That means there will be criticism; if it’s your convention, your work, your friends, or your ideas I’m criticising, please know that it’s in an effort to draw general “con”clusions (haha), not to pick on you.  You probably have very good reasons you did things a certain way, reacting to crises as they arose; I’m talking about a general approach here.

The Line-Up:

Dragonflight notes

Dragonflight logoJust came back from Dragonflight.  I ran +Tim Gray‘s Jaws of the Six Serpents on Friday night and it went well.  I had planned a fairly standard sword and sorcery adventure — escort a caravan to Nilsomar, fend off an attack by rat-men that would foreshadow later events, discover the plans of an evil sorcerer to take over the city during the Festival of the Moon, battle, profit.

But I had a table full of great players, so I really had no work to do.  +Peter Darley made a character who was a scion of a noble family in Nilsomar whose inheritance had been hijacked by a cousin of his, and hired the other caravan guards (PCs) to help him regain his birthright once they reached the city.  From there on, we were off the original plot — something I always enjoy as GM, and the main reason I thrive on simple systems like PDQ.

We had other great characters: +Laura Mortensen‘s 16-year-old pirate from the Quegin islands in her oversized but fine boots; +Mark Walters‘ inquisitive Belimauran; +Edmund Metheny‘s dark sorcerer from Ahaan seeking redemption; and +Cindy Darley‘s chipper, resourceful adventurer from Narrowhome.  One highlight came from Cindy’s character convincing Edmund’s sorcerer to adopt orphans — ten children he then dressed in billowing black robes and told bedtime stories to.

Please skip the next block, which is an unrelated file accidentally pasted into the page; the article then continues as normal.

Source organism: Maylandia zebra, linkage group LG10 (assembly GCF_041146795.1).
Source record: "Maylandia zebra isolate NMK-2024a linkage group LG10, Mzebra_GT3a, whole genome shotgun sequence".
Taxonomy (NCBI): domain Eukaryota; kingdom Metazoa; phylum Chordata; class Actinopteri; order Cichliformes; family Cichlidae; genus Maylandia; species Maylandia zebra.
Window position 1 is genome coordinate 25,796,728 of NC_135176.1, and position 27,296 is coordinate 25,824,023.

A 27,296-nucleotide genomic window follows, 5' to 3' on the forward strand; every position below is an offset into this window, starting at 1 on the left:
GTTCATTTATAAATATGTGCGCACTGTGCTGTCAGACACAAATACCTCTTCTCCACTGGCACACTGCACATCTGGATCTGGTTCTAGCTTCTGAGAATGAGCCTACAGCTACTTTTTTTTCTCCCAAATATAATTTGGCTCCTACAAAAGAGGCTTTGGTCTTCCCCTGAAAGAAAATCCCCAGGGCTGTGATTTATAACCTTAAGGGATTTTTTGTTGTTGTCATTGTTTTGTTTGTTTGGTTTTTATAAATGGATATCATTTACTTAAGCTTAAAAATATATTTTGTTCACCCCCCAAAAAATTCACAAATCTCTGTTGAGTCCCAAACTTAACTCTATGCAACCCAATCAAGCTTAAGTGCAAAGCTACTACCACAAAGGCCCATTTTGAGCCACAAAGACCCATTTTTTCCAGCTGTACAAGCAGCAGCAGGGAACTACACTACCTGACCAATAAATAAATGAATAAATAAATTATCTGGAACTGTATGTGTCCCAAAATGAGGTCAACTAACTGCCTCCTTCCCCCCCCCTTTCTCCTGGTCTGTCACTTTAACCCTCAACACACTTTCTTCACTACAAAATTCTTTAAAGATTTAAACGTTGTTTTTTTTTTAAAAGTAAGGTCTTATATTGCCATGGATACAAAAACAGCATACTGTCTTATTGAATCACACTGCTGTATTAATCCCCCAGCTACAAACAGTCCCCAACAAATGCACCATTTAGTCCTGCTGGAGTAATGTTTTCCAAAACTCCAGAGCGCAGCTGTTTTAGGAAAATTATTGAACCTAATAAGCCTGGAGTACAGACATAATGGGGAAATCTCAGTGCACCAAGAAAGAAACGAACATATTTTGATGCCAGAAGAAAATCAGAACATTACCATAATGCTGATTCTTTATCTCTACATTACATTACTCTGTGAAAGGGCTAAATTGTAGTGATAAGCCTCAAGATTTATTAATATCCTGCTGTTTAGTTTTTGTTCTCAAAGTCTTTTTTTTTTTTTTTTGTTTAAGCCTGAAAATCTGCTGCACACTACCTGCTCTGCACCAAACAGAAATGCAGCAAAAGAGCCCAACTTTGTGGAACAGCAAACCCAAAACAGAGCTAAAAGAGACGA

I continue to really like Tim Gray’s approach to PDQ; I think the use of “funnelling qualities” during character creation makes the process easier and provides very useful structure.

I also got into Laura’s Urchin game on Saturday night but I missed a little over half, as I was already fighting a cold, short on sleep and planning to run a game in the morning.  The half I played was hilarious, as usual.

On Sunday afternoon, Edmund ran an episode of our continuing Savage Dark Heresy campaign in Open Gaming; it was the first time that the whole group had played face-to-face.  It gave him a chance to trot out his miniatures.

It was not part of Dragonflight as such, but on Tuesday after the convention, we celebrated Laura’s birthday and had a brief prologue to kick off her Ars Magica campaign.  Lots of gaming!